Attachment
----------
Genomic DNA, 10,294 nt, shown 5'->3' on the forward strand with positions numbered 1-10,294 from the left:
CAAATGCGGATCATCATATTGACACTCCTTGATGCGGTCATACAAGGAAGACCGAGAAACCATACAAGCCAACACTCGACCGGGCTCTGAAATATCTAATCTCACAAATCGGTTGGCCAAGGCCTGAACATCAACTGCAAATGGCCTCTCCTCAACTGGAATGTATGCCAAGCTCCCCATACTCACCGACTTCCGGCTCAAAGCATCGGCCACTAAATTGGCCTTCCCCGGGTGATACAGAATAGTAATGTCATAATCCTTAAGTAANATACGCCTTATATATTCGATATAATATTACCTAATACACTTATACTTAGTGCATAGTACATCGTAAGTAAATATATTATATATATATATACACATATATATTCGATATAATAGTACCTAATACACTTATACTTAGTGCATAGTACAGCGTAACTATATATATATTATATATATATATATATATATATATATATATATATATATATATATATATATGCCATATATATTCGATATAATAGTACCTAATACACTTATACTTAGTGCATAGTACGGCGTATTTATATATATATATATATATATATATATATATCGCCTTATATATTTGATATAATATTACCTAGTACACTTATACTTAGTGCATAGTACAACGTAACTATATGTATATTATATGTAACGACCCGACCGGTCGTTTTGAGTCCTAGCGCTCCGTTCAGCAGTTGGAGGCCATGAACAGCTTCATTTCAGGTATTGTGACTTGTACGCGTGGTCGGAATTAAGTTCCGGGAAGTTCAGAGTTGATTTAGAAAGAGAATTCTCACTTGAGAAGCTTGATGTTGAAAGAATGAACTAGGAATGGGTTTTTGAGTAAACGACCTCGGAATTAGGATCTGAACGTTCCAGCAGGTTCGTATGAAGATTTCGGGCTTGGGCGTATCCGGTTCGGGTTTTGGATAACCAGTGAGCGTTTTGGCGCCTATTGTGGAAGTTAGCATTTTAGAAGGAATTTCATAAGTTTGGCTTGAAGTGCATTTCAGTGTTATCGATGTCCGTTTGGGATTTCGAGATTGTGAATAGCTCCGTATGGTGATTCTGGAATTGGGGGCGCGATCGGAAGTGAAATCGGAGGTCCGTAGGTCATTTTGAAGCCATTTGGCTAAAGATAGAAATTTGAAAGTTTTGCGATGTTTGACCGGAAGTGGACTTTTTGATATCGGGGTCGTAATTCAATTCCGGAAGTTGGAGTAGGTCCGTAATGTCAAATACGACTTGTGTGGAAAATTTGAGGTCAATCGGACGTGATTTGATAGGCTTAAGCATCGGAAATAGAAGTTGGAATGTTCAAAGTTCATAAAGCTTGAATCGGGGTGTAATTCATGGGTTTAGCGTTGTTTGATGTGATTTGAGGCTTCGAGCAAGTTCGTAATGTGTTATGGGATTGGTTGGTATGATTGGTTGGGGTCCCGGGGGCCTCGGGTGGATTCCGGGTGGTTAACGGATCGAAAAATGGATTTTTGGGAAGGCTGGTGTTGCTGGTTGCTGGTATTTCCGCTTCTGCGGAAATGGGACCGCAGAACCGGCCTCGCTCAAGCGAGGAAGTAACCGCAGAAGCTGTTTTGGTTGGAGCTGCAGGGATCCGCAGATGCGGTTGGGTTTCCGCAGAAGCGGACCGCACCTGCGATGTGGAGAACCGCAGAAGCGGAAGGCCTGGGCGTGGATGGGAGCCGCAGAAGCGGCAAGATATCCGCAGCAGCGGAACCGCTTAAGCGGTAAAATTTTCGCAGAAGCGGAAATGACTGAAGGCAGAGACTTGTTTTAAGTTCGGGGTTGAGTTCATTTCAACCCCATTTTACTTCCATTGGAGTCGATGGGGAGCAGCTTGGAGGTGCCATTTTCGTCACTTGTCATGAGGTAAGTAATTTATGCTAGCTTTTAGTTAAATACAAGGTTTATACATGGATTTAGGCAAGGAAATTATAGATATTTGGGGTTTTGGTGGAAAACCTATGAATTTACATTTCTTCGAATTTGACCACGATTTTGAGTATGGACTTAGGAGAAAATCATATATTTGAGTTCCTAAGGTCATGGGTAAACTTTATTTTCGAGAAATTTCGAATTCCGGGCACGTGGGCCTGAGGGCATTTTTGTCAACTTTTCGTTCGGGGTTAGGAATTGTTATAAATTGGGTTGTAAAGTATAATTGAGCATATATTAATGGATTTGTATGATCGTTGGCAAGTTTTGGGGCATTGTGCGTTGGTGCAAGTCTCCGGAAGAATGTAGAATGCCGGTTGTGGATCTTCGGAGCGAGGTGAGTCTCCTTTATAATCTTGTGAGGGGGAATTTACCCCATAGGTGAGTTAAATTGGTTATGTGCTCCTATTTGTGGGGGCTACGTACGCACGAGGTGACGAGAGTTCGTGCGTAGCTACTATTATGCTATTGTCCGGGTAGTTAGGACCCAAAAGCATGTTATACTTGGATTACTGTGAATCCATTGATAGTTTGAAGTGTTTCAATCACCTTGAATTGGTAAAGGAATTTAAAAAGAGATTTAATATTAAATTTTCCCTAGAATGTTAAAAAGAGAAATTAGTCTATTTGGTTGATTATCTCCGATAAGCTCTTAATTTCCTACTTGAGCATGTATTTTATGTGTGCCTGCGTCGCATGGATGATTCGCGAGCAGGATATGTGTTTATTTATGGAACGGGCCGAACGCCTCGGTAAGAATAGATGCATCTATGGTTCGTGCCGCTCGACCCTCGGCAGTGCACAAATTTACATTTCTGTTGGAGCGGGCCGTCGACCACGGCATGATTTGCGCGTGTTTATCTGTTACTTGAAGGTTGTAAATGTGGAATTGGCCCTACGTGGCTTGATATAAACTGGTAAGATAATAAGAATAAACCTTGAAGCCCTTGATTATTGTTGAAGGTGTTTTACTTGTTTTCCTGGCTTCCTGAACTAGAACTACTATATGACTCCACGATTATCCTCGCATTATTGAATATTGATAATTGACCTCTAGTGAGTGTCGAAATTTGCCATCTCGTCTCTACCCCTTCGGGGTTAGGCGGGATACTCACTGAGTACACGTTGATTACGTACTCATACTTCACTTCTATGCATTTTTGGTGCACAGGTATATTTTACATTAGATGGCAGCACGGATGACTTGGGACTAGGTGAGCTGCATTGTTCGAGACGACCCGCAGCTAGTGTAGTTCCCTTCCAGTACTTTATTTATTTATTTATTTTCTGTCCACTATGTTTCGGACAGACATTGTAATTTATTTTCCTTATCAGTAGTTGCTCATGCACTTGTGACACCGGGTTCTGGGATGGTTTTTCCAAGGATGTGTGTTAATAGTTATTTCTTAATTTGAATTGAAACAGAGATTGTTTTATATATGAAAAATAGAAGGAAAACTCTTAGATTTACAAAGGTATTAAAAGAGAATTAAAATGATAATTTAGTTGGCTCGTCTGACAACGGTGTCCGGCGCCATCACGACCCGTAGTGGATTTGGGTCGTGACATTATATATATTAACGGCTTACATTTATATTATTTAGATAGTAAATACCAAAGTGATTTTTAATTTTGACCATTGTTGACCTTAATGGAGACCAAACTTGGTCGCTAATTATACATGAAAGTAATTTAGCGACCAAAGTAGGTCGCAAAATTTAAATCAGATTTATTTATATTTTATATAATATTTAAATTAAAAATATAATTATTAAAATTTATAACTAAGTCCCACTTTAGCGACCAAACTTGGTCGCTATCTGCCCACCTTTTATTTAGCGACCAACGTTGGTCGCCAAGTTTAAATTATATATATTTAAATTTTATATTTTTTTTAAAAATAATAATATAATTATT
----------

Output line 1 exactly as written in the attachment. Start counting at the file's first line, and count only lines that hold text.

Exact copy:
Genomic DNA, 10,294 nt, shown 5'->3' on the forward strand with positions numbered 1-10,294 from the left: